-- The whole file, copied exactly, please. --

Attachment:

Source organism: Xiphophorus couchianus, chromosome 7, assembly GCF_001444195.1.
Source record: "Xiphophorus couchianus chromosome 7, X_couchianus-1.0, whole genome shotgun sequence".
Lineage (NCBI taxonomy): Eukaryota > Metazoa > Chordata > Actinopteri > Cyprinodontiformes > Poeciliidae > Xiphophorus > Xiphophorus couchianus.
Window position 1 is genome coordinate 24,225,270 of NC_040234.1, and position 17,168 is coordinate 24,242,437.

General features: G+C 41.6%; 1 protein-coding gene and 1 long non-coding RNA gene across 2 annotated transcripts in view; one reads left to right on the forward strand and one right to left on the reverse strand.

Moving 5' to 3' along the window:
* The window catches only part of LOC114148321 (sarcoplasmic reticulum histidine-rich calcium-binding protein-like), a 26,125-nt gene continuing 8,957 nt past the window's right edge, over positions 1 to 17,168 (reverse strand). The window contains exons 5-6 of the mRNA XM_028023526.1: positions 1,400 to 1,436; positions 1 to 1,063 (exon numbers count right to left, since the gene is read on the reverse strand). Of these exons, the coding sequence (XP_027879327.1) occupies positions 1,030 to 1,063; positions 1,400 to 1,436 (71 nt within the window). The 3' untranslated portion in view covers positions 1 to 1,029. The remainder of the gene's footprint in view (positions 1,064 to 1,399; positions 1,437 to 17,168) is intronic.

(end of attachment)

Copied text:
Source organism: Xiphophorus couchianus, chromosome 7, assembly GCF_001444195.1.
Source record: "Xiphophorus couchianus chromosome 7, X_couchianus-1.0, whole genome shotgun sequence".
Lineage (NCBI taxonomy): Eukaryota > Metazoa > Chordata > Actinopteri > Cyprinodontiformes > Poeciliidae > Xiphophorus > Xiphophorus couchianus.
Window position 1 is genome coordinate 24,225,270 of NC_040234.1, and position 17,168 is coordinate 24,242,437.

General features: G+C 41.6%; 1 protein-coding gene and 1 long non-coding RNA gene across 2 annotated transcripts in view; one reads left to right on the forward strand and one right to left on the reverse strand.

Moving 5' to 3' along the window:
* The window catches only part of LOC114148321 (sarcoplasmic reticulum histidine-rich calcium-binding protein-like), a 26,125-nt gene continuing 8,957 nt past the window's right edge, over positions 1 to 17,168 (reverse strand). The window contains exons 5-6 of the mRNA XM_028023526.1: positions 1,400 to 1,436; positions 1 to 1,063 (exon numbers count right to left, since the gene is read on the reverse strand). Of these exons, the coding sequence (XP_027879327.1) occupies positions 1,030 to 1,063; positions 1,400 to 1,436 (71 nt within the window). The 3' untranslated portion in view covers positions 1 to 1,029. The remainder of the gene's footprint in view (positions 1,064 to 1,399; positions 1,437 to 17,168) is intronic.